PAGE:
4. In terms of customer experience metrics, many companies use the Net Promoter Score. What other metrics, from your experience, effectively measure the customer experience?

Choosing or recommending a metric is a very “personal” thing – personal to the company that is going to use it. NPS is not the best answer for everyone. The appropriate metric to use is the one that best links to your desired business outcomes – not the one that everyone else is using.

Having said that, there are two I like:

likelihood to purchase again (or likelihood to continue doing business): if the focus is on customer retention because customer acquisition is more costly, this is a great metric to reinforce that – but it must be linked with actual behavior and financial data to confirm it’s the right metric for you.

customer effort score: being easy to do business with, however that is defined by your customers, is an important delighter in the customer experience; understanding the customer’s effort to achieve what they are trying to achieve is important to gauge that.

The most important thing I’d like to convey is to remember not to focus on the metric – it can rally the troops and get everyone to focus on the customer experience, but that moving that number shouldn’t be the main goal.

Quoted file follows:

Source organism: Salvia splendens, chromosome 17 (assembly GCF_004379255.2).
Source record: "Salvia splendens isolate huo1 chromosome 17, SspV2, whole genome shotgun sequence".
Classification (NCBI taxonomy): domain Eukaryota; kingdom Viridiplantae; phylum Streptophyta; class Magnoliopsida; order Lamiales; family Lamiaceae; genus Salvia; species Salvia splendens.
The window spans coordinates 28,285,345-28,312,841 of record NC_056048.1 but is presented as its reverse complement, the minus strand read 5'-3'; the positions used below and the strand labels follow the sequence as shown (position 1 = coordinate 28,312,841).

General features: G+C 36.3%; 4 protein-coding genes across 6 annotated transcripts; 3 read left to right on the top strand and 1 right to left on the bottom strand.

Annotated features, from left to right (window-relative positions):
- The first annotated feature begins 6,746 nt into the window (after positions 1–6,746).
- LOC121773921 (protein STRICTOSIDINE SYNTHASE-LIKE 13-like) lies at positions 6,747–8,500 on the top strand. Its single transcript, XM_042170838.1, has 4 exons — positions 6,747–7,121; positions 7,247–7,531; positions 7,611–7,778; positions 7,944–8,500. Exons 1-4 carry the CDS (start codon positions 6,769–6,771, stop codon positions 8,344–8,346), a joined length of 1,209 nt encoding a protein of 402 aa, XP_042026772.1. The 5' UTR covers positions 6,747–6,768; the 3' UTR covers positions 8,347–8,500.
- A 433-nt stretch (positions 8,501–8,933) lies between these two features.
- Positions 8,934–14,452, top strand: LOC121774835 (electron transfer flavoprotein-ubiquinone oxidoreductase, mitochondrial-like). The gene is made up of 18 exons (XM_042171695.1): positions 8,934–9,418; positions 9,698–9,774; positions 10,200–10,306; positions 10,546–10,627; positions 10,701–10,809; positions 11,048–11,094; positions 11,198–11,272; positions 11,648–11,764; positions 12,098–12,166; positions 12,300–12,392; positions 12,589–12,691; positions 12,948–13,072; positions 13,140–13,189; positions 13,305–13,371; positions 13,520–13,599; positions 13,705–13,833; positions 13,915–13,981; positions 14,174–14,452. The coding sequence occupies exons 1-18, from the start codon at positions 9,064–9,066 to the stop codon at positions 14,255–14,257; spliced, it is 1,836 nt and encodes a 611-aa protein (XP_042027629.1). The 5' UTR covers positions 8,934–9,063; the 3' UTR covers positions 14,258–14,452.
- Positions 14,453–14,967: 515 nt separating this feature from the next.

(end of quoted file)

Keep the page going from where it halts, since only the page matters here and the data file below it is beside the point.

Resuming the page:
5. Tell us about the role of process improvement in the field of customer experience? Are they compatible, how?

Process improvement is an integral component in the field of customer experience. It is one way in which businesses improve the customer experience. Bad processes lead to bad experiences.

There are a lot of different tools that can be used or approaches that can be taken; to get started, I like to see companies using customer journey maps (external view) and process maps (internal view).

Customer journey maps are created from the customer viewpoint; they help companies walk in their customers’ shoes, listen to their customers’ voices, and identify pain points customers have when interacting with the organization. On the other hand, process maps are the internal view of the customer journey and show all the back-office processes and activities that support the customer experience along the lifecycle; with process maps, companies get a view of what happens behind the scenes, i.e., what tools employees use and what processes they have to go through to deliver their piece of the customer experience.

Once they understand the painpoints, they can then use root cause analysis to drill deep to understand which processes are broken.

I realize I’ve simplified process improvement for the sake of a brief answer, but it’s important for businesses to remove broken, outdated, unnecessary, or cumbersome processes that inhibit or hinder the customer experience.

6. Any final words of advice, or anything else you’d like to share?

My final words of advice: focus on the employee experience first. Making sure your employees are taken care of ensures that your customers will be taken care of, too.

Annette Franz Gleneicki is a customer experience executive focused on improving both customer and employee experiences. Through her blog, CX Journey, Annette shares her passion for helping companies understand the importance of the employee experience and its role in delivering an exceptional customer experience, as well as how to transform their cultures to ensure the customer is at the center of every conversation.